UoL Library Blog

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Research data management

Posted by knockels on 29 November, 2011

Yesterday I attended a meeting of the University Science and Technology Librarians’ Group in Cambridge, on the subject of Data Management.   

Research data management is an essential skill for researchers.   What data do they delete?   What do they back up and how?   Who will be able to access the data when they have left the University?   What counts as “data”?    How can they store and structure the data?   A horror story was told in which someone left computer equipment containing five years of PhD data in the pub, with no backup…

Two papers looked at projects in the area of data management training.   Incremental produced training material available at  DaMSSI used the Sconul 7 Pillars and Vitae Researcher Development Framework to develop a skills framework for training.  There is more information at and   DaMSSI also produced career profiles, to show the relevance of data management skills to a range of scientific careers.

Yvonne Nobis of Cambridge University described interesting research undertaken at Cambridge.     There are projects at Cambridge where people from different areas work together – the Pathgrid project, for example, uses image analysis software developed by astronomers to analyse pathology slides.   This came about because of a conversation over lunch.   Are there any formal mechanisms for helping this happen?  The research aimed to discover whether potentially useful software developed for one purpose was shared with or discovered by people in other disciplines.     It looked at physics and at bioinformatics.   Interviews conducted for the research indicated that some researchers were involved in writing code from scratch because they did not know that someone had already written what they needed.    At the same time, it uncovered reasons why researchers did not share code they had written – these included not wanting requests for support, errors being uncovered, and problems getting recognition for your work if it was useful outside of your field.   The argument was well made that as research data these days is often derived from other data, using software, that software is a research output that should be made available alongside the data itself. 

What is the role of the library in data management and in curating software?   It was suggested that libraries are seen as the people who deal with information, and so it falls within our remit.  It was further suggested that we might help by running training and producing training materials, by facilitating a workflow to make software discoverable, and by devising ontologies (the JISC-SWOP project has done this, in fact).

I can see the argument here, although I can also see that the subject falls within others’ remit as well.  I wonder what is already on offer at Leicester from IT Services, Research Support Office, from College doctoral training programmes and the Skills for the Professional Researcher training, and from departments.    That would be interesting to know, and perhaps help us to decide if we do have a role, in coordinating existing provision or offering new training.  

On another matter I have offered to write a short piece for the Health Libraries Group Newsletter to publicise USTLG to health and medical librarians who find themselves looking after science.   One colleague present yesterday was a medical librarian who had added science to her portfolio.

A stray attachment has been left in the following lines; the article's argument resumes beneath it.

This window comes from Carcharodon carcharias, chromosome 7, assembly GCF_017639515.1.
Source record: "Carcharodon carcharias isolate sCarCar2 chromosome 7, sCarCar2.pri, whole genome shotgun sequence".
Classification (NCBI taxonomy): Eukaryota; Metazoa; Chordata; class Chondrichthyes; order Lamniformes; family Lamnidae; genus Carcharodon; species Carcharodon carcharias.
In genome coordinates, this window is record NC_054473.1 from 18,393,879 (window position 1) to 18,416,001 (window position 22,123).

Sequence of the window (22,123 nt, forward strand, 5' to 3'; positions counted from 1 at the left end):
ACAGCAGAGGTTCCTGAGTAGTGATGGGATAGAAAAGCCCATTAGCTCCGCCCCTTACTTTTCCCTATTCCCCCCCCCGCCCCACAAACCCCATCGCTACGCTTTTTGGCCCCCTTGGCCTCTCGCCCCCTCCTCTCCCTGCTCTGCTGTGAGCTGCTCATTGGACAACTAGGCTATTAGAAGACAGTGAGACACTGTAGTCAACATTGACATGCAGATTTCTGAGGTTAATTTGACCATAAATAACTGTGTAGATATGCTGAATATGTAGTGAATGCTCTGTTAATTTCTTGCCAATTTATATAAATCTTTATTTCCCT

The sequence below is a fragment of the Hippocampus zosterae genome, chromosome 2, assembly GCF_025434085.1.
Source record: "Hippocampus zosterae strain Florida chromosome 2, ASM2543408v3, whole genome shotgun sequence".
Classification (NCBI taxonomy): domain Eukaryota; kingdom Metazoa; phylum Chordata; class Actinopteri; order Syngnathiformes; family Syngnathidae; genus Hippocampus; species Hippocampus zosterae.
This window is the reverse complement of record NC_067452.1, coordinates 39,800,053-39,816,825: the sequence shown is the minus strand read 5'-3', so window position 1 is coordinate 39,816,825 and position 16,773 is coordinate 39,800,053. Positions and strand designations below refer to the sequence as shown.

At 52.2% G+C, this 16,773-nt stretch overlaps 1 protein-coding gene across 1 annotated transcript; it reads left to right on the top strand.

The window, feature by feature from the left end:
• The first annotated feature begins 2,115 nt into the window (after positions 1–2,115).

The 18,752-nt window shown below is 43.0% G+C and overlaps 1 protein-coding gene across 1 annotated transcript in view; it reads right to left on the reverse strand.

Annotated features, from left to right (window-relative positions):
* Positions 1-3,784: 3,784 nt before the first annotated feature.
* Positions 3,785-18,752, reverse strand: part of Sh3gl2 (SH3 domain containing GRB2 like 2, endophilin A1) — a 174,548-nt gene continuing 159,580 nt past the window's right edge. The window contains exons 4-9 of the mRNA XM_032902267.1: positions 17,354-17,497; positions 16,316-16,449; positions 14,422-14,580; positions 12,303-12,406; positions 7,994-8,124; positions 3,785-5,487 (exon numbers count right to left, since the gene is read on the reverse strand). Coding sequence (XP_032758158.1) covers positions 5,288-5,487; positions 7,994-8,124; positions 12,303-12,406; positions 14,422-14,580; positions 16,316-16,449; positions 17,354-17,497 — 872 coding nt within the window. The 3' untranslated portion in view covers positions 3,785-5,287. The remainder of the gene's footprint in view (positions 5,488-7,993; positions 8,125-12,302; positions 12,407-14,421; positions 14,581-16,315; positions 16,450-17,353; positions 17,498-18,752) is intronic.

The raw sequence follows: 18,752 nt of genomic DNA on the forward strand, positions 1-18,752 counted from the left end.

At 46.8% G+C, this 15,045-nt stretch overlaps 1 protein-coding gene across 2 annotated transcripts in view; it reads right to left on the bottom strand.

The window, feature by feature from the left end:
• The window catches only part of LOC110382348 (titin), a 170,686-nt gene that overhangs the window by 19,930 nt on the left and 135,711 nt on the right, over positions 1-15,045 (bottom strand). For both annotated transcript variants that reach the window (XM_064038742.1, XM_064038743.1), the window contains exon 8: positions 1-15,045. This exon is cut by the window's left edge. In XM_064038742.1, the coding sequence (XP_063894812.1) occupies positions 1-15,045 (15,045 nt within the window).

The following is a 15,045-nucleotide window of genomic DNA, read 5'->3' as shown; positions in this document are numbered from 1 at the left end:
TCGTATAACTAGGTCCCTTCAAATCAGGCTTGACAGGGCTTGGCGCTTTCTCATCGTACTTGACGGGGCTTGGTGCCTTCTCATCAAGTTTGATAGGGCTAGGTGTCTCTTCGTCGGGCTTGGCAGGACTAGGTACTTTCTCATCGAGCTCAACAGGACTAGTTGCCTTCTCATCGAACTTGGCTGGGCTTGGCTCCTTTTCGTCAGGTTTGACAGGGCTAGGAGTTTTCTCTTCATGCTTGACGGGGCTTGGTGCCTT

4 Responses to “Research data management”

  1. Very interesting read Keith – suggest if you’d like to know more about what the Uni is doing in terms of data archiving and curation that the delightful Jonathan Tedds in ITS (late of Physics) is the man to see. Certainly with my LRA hat on I’ve been keeping in touch with him, as while there’s not currently a direct relationship twix data archiving and publication archiving in the LRA it’s long been suggested in the repository community that there should be. Something I suspect the JISC Repositories and Curation Infrastructure strand and associated projects will be taking into account in 2012.

    Bottom line though, research publications in many cases are the summaries of research and the raw data output the research itself – and these should be at the very least linked. I’d certainly agree that information workers would have a role, although I wouldn’t be able to say hand on heart that the role 100% falls in the Library in every institution (probably at Leicester it would, given our time honoured expertise in this area). But as you say interesting times, and let’s keep watching the skies…

  2. Katie Fraser said

    I was going to point to Jonathan Tedds too. There’s quite a nice video of him on YouTube talking about what UoL is doing in this area.

  3. knockels said

    Thanks, both. I have been having a look in various places for UoL activity, but will get in touch with Jonathan.

  4. Ben Wynne said

    There is a university research computing committee now – which I have attended once – which has touched on the area and, in particular, the Research Councils UK new data management principles which make the major information management/services component to all of this clear whether it is badged ‘library’ or not. Jonathan Tedds has led a number of JISC funded projects with a major research data management component – the most recent one – called ‘BRISSKIT’ ! – addresses storage of client etc. data in biomedicine. A major challenge for university libraries in this area is a) how do we start to understand the issues in what is a complex area while sustaining day to day operations i.e. the usual challenge of finding/making space for innovation; b) do we have the skills? Answer at the moment is, I think, no – not yet.; c) how do we develop/find them?

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